A month later, I hit the road again — this time north to Seattle. With a stop in Portland and Vancouver along the way to see OrCAD, Sharp, Larsen, and others, I’ll arrive in Seattle on February 22. Other than informal visits to Traveling Software and Icom, the first three days of the week following (Feb 24-26) are unscheduled; after that is an appearance at the Seattle Bike Expo Friday and Saturday. Sunday is an all-day ride around Bainbridge Island, then I’ll probably head back south on Monday.
Finally, I think I’m showing BEHEMOTH at Idea ’92 in San Jose on April 14-16, but I don’t know further details. I expect to leave directly from there and hit the Dayton Hamvention, then kill a few weeks (like, maybe, actually RIDE the bike??? what a concept…) enroute to Interop Spring in DC. Plans here are vague…
I hope to meet lots of interesting denizens of Dataspace while out prowling physical space!
Bike status: SPARC update and crosspoint switches
Oh yes. These bikelab reports are ostensibly about the bike project, aren’t they? If that’s all you were looking for when you got on the internet alias, wandered into NOMAD on GEnie, or downloaded this from any of the various archive sites — sorry about that. Turns out, in practice, that despite all the technology on BEHEMOTH the real issues persist in being human ones, and that can distract me terribly from programmable gate arrays and hydraulic braking systems. But while much of my bandwidth since returning from the midwest has been soaked up in biz, there has been some very interesting progress on the monster itself.
First, the long-discussed crosspoint switch matrices have come online, at least in the console. The design of this was discussed in detail in issue #7 of these reports, so I won’t repeat it, but there are some updates.
First, the serial system. I posted a request for help on sci.electronics, mentioning that I wanted to take a variety of RS-232 devices and link them all through a Mitel 8816 chip powered by +5 and -5 volts. This requires me to constrain the swing of the transmit lines within that range, and I needed an easy way to do that.
Fascinating thing about posting anything to usenet. The range of opinions out there is staggering — from a variety of conflicting but well-informed suggestions to total lunacy. I was advised to use zeners, dividers, individual drivers, TTL levels, RS-422, RS-423, RS- 449, op-amps, diodes to Vdd and Vss, a dedicated micro, hacked drivers on every subsystem, optical fiber, and ethernet. After staring at all this for a while, I took Dave Wright’s suggestion and used a 3K series resistor on each transmit line, feeding the network via a pair of back-to-back 3.6-volt zeners to ground. This constrains the swing within the supply range and still delivers the required current through worst-case 160 ohm network resistance to the RS- 232 receivers without dramatically raising supply current at the transmitters. What a pain… but it works. (Before flaming, remember that issues include dealing with a wide variety of existing systems that aren’t necessarily all turned on at once, not to mention the power problems of adding true network overhead.)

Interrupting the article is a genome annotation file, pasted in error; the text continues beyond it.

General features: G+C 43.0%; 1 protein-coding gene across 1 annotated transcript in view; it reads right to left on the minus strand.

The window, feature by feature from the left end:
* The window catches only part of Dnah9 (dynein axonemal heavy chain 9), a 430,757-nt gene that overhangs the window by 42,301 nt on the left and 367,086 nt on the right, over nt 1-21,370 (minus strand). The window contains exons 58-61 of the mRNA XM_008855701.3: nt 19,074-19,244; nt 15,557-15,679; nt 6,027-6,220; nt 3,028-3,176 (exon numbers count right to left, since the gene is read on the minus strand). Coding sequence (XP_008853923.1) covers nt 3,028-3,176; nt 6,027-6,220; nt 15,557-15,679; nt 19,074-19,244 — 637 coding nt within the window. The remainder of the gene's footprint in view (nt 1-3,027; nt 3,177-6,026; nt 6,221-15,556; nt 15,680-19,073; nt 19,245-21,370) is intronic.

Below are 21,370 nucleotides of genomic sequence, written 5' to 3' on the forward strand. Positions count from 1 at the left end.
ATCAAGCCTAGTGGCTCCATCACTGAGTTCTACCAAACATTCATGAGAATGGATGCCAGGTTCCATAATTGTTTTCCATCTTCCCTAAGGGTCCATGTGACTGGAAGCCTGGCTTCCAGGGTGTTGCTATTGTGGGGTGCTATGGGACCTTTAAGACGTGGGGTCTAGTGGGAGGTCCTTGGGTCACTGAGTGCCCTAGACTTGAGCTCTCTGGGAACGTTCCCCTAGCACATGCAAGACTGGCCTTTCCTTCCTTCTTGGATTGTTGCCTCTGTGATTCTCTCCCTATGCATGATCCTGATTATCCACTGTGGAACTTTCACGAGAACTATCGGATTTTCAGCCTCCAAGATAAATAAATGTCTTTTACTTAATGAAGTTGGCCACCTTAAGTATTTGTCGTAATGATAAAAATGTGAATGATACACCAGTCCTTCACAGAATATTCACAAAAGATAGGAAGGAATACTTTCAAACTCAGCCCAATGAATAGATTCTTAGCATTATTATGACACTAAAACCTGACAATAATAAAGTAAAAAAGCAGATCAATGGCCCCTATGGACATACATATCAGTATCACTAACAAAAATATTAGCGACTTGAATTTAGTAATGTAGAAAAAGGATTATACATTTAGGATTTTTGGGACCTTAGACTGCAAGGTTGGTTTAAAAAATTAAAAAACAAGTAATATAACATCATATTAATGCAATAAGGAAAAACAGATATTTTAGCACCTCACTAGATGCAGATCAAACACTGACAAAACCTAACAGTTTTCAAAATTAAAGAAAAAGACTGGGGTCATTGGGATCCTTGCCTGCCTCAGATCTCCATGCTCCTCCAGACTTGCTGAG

Supply, incidentally, is a Maxim MAX-660, which takes the 5V from the bicycle control processor’s backplane (in turn, from a switcher off main bike bus) and inverts it to -5 using a couple of 150 μF electrolytics. Much easier to use than the ones that require inductor-hacking… though it is currently getting loaded to -4.53 at only 62 mA so there’s another puzzle to solve.
Initial testing in FORTH got the serial crosspoint running fine — there’s now one local path in each site and three “longlines” paths, any of which may simultaneously carry traffic between any combination of 16 serial devices in the console and 8 each in RUMP and trailer. The FORTH code, largely created by Mike Perry, responds to a request such as “SPEECH MAC LINK” by finding and acquiring the first available pair, updating an array reflecting the status of all crosspoints, and turning on the appropriate FETs in the 8816 chips. At that point, the Macintosh and Audapter synthesizer are connected as cleanly as if you had just plugged a serial cable between them.
Audio networking is architecturally much the same, but is complicated by one annoying characteristic of audio: it’s analog. This means we suddenly care about distortion, noise, and crosstalk, and has resulted in three custom printed circuit boards stuffed with 8 TL074 quad op-amps each, as well as a pair of 8816s and a couple hundred discretes. (Credits: Steve Sergeant did analog design, Bob Lockhart did CAD work, Mesa Reprographics did films, Sun Circuits did boards, Joe Dunn stuffed them, and I bolted ’em down and started testing.) Yes, next generation I’ll go with codecs and all-digital networking — I’ve learned!
But these work amazingly well, and Steve determined with the Amber noise and distortion analyzer that trash is at -80 db, crosstalk worst case at about -50 db. This is clean enough for acceptable road use of the stereo while also handling speech, ham radio, cellular phone, and modem tones — we just have a few little problems to take care of. Like the noise generated from operation of the Sony CD player… turns out that its power “ground” and audio “ground” are different things entirely, and work fine on floating (battery) supply but poorly when integrated <sigh>. We’ll try AC coupling… or maybe just switch players (I want one that’s more robust anyway).
Details, endless details. Other than that, the audio crosspoint is way cool, and the host (Hypertalk eventually; at the moment Bill Muench’s BHOST on a PC) can connect anything to anything by issuing simple textual commands to FORTH (CD-LEFT AMP-LEFT CONNECT), whereupon Mike Perry’s code manages the matrix and assigns buses. (This extends to the mother ship with a simple Y cable at the trailer hitch, by the way.) It turns out that mixing works well — a plus, since a lot of low-priority occasional audio sources like computer speakers and warning beeps can all be dumped into one bus and piped to a small speaker, and synthesized status updates can interrupt music gracefully without having to own the channel and startle me from an adagio-induced reverie.